Parks Canada started a four-year project last year with the Unama’ki Institute of Natural Resources and other partners to restore the boreal forest in the Cape Breton Highlands National Park.
“We’ve been studying this for 15 years and the scientific evidence is there to show the moose browse has caused the forest to convert to grassland,” said Parks Canada resource conservation officer Derek Quann. “The forest health issue can be traced back to the spruce budworm days and the forests haven’t regenerated.”
Large areas that were once forest were unable to regenerate as moose browsed any seedlings that grew more than 30 cm high. These over-browsed and stunted trees have started to die and have now been replaced by a thick mass of grass and ferns.
According to Parks Canada, grasslands now cover 11 per cent of the national park.
These open grasslands are poor habitat for species that rely on boreal ecosystems, including federal and provincial species-at-risk like Bicknell’s thrush, lynx and the American marten.
“Usually systems will find their own balance, but in this particular case the forest health isn’t in a good place and not heading in a good place.”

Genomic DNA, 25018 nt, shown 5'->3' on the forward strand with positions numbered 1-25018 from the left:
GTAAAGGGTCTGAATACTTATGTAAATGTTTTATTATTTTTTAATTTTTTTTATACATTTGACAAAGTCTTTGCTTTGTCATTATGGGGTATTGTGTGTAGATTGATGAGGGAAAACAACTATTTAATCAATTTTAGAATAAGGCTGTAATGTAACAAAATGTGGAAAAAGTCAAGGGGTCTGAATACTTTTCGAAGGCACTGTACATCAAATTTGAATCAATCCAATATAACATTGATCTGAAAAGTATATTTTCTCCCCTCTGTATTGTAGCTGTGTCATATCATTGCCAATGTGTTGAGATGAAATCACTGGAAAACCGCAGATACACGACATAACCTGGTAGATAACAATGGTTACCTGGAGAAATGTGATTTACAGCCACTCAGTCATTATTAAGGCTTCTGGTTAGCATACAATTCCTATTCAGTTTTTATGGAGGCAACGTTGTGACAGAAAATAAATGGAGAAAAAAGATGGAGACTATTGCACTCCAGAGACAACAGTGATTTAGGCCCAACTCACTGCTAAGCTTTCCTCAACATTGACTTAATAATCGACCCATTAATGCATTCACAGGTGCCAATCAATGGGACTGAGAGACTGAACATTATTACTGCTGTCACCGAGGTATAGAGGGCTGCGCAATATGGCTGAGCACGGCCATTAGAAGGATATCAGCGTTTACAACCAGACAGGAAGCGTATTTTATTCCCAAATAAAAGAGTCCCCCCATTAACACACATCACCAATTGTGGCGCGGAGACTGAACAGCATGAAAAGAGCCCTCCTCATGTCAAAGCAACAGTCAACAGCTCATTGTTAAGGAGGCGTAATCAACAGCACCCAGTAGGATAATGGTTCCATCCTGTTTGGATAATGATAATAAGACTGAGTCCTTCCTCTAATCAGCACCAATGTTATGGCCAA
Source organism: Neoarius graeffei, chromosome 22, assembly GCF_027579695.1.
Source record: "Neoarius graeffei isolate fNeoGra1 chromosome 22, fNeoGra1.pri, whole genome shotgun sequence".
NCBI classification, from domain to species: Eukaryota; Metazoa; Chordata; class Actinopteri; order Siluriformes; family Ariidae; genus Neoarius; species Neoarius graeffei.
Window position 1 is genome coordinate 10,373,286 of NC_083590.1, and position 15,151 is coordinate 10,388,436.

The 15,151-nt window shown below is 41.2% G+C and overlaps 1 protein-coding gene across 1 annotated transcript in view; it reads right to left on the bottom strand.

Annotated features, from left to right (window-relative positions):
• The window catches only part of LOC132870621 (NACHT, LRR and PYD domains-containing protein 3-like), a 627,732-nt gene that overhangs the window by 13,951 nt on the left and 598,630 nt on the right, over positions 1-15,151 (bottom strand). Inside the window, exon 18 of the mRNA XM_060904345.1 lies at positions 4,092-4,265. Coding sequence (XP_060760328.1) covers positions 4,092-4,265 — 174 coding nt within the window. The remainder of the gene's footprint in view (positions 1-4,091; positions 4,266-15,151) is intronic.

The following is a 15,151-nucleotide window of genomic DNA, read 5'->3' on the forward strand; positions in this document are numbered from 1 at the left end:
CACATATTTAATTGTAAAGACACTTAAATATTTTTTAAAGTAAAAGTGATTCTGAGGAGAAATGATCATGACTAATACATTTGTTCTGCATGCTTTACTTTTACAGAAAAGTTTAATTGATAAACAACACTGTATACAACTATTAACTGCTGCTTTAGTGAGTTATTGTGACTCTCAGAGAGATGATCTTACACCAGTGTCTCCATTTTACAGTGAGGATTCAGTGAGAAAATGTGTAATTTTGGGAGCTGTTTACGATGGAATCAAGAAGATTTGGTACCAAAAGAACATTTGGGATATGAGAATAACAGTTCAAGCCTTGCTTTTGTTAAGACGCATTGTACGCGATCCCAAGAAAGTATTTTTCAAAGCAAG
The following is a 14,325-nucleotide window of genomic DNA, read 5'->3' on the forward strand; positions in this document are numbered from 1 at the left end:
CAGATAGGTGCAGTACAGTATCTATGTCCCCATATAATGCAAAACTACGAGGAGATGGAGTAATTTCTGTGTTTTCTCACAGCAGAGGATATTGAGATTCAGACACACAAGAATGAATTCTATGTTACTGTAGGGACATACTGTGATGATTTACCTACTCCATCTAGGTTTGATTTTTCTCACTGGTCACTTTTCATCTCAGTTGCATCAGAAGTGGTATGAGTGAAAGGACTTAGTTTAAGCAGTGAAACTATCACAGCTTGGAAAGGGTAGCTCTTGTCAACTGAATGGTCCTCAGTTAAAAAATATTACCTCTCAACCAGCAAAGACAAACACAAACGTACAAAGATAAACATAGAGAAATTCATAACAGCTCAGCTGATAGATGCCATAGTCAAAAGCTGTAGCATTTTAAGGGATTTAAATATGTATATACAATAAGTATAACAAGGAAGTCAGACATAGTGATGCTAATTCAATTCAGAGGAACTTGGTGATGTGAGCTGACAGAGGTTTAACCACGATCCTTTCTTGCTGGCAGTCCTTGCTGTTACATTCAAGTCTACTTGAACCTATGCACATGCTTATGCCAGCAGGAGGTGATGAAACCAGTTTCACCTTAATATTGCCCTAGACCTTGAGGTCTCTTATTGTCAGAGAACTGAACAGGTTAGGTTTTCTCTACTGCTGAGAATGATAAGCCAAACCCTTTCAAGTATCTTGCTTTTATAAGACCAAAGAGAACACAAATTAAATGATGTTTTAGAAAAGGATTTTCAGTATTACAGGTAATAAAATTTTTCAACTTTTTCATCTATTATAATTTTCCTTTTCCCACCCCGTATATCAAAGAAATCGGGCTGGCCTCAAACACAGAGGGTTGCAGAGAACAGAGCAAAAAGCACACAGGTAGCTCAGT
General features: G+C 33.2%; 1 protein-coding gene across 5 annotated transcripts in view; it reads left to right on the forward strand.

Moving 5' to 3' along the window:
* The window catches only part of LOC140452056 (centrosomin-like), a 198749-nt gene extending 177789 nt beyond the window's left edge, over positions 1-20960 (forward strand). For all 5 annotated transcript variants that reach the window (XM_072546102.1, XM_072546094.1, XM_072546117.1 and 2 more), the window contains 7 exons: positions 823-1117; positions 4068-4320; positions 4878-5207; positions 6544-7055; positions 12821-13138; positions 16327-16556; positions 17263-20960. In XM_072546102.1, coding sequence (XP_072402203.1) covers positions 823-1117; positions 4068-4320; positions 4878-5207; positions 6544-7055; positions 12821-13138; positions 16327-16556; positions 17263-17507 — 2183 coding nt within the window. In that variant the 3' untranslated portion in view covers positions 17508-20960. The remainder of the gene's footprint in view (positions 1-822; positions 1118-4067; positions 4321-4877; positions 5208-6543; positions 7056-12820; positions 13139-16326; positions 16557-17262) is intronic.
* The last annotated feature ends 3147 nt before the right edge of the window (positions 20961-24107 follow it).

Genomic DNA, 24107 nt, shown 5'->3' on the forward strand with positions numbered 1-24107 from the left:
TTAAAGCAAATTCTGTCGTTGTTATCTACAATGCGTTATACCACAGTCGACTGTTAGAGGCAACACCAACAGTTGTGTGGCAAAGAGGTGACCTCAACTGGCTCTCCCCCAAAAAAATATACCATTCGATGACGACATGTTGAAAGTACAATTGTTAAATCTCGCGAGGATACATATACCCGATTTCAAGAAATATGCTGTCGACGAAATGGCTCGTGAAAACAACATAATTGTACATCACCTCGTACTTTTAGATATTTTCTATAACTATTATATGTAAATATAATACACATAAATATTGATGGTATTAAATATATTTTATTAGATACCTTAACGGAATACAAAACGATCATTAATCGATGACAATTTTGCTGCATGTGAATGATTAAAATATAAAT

A protest of the proposed Mi’kmaq moose hunt organized by local guide Dennis Day, on Saturday, attracted approximately 80 people in Cape North and Pleasant Bay — concerned that the moose population is in decline.
“We are awaiting a decision on the proposed harvest and if the plan is approved then we will look to proceed,” Quann said. “A first course of action will be to do a count of moose in that area before any harvest begins in partnership with and handled by the Mi’kmaq of Nova Scotia, under the direction of the Unama’ki Institute of Natural Resources.”
Quann stressed that the project is about more than moose management.
“It’s about trying to restore the health of a large amount of forest,” he said. “We are exploring more tree planting options, fencing of areas to remove the influence of moose and a few of the more promising strategies to see what might give us the best options going into a future long-term strategy.”
The proposed moose hunt is looking at reducing the moose population in the area of North Mountain by 90 per cent.
“In North Mountain, we’ve been very clear that we are talking about a pilot project that is focused on 20 square kilometres or two per cent of the park,” he said. “It’s a location where the forest regeneration shows good potential to recover naturally if we can remove the influence of moose browse.”
As a result of research and monitoring initiatives, Cape Breton Highlands National Park has determined that moose are hyperabundant and a serious threat to forest ecosystems within the national park.
“We’ve had two successive harsh winters, but Parks Canada hasn’t seen any evidence to show there has been a massive die-off of moose,” Quann said. “Last year we surveyed the area and we found there were almost 40 moose, which is consistent with prevous estimates of an average of two moose per square kilometre. The number of moose in the area is still strong and showing an overabundance.”